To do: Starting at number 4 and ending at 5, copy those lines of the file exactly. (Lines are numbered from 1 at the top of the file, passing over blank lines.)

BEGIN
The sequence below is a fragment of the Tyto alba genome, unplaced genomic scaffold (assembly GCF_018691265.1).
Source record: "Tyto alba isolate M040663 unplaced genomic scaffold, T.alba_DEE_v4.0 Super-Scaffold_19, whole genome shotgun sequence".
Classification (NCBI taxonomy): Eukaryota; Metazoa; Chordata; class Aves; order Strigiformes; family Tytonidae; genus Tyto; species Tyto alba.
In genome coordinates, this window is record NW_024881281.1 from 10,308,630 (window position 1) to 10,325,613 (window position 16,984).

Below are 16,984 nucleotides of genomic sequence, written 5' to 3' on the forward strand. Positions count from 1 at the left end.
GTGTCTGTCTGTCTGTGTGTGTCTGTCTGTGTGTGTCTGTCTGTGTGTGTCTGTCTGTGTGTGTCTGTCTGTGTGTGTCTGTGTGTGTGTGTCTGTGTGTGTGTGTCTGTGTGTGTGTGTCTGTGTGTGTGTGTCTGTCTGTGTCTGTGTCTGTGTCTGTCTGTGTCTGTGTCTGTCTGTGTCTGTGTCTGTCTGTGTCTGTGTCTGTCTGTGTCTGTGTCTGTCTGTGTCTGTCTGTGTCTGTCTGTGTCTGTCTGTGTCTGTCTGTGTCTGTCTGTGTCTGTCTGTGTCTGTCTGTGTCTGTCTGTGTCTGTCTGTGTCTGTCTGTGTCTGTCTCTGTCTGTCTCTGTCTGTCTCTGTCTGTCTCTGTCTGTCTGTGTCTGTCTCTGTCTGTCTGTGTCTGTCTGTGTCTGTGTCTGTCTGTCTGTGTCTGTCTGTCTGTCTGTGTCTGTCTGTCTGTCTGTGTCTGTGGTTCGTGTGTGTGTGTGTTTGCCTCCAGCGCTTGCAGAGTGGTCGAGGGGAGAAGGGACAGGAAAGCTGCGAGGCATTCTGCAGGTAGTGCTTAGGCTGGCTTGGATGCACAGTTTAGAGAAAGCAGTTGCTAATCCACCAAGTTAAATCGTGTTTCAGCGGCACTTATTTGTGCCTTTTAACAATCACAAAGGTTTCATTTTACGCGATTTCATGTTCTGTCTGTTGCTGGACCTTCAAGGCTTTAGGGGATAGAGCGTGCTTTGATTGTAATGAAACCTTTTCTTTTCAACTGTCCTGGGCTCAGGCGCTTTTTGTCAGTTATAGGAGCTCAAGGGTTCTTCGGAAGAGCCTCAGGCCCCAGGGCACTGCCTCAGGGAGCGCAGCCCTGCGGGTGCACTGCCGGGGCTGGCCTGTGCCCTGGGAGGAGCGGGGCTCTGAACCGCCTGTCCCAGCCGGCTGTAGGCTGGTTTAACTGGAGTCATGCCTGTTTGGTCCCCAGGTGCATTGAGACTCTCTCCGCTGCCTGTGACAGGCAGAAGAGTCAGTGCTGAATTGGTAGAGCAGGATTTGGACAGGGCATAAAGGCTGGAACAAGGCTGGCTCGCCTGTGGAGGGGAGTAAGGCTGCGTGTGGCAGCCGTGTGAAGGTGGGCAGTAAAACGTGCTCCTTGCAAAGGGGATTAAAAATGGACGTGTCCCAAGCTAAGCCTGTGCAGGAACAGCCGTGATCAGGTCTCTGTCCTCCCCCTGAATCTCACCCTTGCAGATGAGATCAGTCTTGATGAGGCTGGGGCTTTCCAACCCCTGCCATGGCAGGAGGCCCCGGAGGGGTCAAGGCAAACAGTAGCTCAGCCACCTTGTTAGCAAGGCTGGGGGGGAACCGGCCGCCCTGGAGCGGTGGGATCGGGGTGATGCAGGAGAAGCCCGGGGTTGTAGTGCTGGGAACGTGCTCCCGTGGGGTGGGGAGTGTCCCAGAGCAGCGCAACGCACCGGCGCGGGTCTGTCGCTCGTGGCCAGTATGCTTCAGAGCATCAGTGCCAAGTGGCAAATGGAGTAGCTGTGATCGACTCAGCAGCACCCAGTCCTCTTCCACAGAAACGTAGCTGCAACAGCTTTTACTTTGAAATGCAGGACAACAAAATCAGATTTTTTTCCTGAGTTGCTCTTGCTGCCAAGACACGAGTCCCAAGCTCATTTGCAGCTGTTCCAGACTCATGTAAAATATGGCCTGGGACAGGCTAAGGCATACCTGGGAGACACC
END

In genome coordinates, this window is record NW_024881281.1 from 10,308,630 (window position 1) to 10,325,613 (window position 16,984).

Below are 16,984 nucleotides of genomic sequence, written 5' to 3' on the forward strand. Positions count from 1 at the left end.